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The term ‘postcode lottery’ is generally used to describe variations in the quality of health services in different places. However, it also sums up the wide variation in the extent to which where you live can impact your health. I spent my early years in north Manchester, where life expectancy is 10 years below areas with the highest life expectancy.

The Health Foundation’s Social and Economic Value of Health programme funded a series of original research studies to explore the impact of health on the social and economic outcomes of individuals and populations. Here, we look at what these projects tell us about how much our postcodes matter when it comes to our health.

Conclusions from Round 1

We know from the first round of this funded research that health issues in a child’s early years are a strong predictor of poorer health outcomes in later life. We also know that postcodes can matter significantly for health, particularly if an area’s deeply entrenched geographical inequalities keep you in that place.

The relationship between place and health is difficult to unpick, relating to a range of factors: social, economic, commercial and environmental. It can also be dynamic – if, for example, you move or a place’s socioeconomic status changes. But Health Foundation-funded research is starting to signal that adopting place as a lens for data analysis can help to unpick those factors.

Signals from Round 2

Using novel data linkages, studies from the second round of research tell us that postcodes matter throughout the life course.

A study exploring how the places children spend time shape their health signals that the impact of place needs to be considered in policymaking right from the start of life. Pulling together demographic, geographical and educational attainment data with social media content, researchers explored the importance of environmental factors to our health.

The study discovered that children who have a walkable route to school are more likely to do better at GCSEs (achieving five or more grades 4–9). And the fewer fast-food outlets and corner shops there are, the less likely children are to be absent from school. If you don’t live in a place where these links are being made in planning, you lose out from an early age.

A geospatial lens also enabled researchers to underline the importance of environmental planning for cognition. Links between air pollution and cognitive decline are now acknowledged. By linking individual place of residence to cognition using a technique derived from brain imaging, this novel research points to sub-regions where pollution may have a role in inducing cognitive effects that aren’t explained by other factors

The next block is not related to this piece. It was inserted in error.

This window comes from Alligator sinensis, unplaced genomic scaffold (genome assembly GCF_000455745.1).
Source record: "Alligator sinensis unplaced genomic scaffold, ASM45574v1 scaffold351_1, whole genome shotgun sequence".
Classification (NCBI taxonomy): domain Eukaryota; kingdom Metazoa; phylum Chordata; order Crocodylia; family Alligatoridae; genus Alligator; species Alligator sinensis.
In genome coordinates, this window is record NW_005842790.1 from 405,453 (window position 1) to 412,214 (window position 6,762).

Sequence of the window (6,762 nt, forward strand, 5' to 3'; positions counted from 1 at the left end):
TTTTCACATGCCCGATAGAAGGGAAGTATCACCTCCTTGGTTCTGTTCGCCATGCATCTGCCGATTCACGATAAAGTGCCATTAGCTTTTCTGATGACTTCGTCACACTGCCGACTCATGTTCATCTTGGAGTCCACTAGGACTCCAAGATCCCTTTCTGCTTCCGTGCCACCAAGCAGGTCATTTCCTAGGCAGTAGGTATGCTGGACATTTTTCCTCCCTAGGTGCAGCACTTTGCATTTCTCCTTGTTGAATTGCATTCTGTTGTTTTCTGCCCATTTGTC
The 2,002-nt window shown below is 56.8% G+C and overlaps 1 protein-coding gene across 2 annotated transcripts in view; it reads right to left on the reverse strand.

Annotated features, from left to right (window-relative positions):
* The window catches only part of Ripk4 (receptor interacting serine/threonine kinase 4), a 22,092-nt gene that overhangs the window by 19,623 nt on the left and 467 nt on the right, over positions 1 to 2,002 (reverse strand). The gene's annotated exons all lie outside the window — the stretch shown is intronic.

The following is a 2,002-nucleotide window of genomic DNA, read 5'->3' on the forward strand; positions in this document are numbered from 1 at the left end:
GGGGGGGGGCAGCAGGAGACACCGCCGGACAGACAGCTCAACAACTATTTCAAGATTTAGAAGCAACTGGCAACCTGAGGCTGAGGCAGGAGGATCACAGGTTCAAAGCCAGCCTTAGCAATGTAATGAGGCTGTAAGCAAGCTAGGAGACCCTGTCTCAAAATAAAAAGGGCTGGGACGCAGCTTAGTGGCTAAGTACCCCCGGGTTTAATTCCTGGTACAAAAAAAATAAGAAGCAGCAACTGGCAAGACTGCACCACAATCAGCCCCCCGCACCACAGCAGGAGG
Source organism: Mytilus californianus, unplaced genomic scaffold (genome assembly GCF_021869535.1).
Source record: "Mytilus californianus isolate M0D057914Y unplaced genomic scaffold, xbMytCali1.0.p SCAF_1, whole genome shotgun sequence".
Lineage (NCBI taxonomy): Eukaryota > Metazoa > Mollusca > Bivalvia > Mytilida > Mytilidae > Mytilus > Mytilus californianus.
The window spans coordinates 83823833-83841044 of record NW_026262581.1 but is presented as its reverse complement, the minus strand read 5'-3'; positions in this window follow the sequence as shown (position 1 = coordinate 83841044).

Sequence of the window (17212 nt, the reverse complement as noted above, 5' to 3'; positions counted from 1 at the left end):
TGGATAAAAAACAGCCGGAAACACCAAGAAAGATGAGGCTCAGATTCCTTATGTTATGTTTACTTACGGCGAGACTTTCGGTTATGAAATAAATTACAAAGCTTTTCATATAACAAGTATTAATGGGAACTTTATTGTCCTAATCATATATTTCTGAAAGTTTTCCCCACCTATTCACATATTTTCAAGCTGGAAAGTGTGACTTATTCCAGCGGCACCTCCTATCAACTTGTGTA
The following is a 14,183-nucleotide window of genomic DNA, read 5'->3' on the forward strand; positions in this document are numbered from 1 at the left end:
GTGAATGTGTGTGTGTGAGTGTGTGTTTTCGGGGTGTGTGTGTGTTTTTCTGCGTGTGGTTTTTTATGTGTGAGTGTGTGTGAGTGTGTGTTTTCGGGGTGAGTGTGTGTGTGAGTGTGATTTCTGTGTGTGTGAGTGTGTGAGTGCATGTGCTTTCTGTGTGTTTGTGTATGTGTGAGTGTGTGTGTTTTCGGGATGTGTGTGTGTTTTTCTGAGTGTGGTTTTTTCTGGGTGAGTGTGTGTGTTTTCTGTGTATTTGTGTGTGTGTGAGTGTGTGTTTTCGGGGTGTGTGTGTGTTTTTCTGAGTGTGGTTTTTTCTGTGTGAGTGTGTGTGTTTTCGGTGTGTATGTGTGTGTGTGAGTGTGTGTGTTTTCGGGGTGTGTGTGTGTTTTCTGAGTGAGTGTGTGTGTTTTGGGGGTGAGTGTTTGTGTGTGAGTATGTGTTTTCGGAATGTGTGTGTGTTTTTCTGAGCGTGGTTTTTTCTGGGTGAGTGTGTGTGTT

This pinpointing of place could be a springboard for further research to explore causality. Less positively, it also signals that if your postcode is in a spot with poor environmental planning, your health is more likely to be affected.

Both of these studies tell us important things about inequalities and place. By using a geographical lens, we can see where people are more likely to lose out and why. Taking a similar approach to drawing together different data sets allowed researchers using ONS and census data to identify the healthiest and unhealthiest areas across England and Wales, and illustrated how where you live can significantly increase or reduce your years of living disability free.

In 2011, the gap in disability-free life expectancy was 11.3 years. If you live in the north and/or in a deindustrialised area, your chances of being disadvantaged in the postcode lottery increase. It hasn’t got any better since then. More recent data show there has been little increase in healthy life expectancy in the north since 2010.

However, all these studies used a slightly different geographical lens. So, what is the right metric to understand health and place? The final funded study shows how important it is to get that measure right. Using census data to test different ways of measuring health, the research team discovered that drawing a smaller geographical boundary than generally used for analysis uncovered a masking of deeper inequalities within and between regions, which may provide a more accurate picture of where to focus future efforts.

Further questions and future plans

Of course, many people don’t have a choice about where they live. The postcode lottery may have dealt you a place that ‘doesn’t matter anymore’. And as data suggest that we are now living longer in ill health, there could be more people with even less chance of moving in the future. 

Adopting a geographical lens enables us to see that some people’s life chances are hampered by factors all around them from day one, from the places they play to the air they breathe. Postcodes matter for health. But novel methods, such as geospatial analyses and data linkage, can help us better understand the relationship between place and health and pinpoint who is more likely to lose in the postcode lottery. We’re thinking about how best to present local-level data related to health to build understanding of these variations in health and help decision makers decide where to focus resources.

While this funded research gives us early signals, there are still unanswered questions about how far health is shaped by flows of populations and social and economic shocks longer term. Does geographical mobility have a positive or negative effect on the postcode lottery of health? We think there is more to unpick in the relationship between health and place, and are currently exploring a potential new funded research programme. Hopefully, we can generate more evidence that will help determine not only who might lose in the postcode lottery, but also how to reduce that likelihood.

Justine Karpusheff (@JKsheff) is Assistant Director of Research at the Health Foundation.

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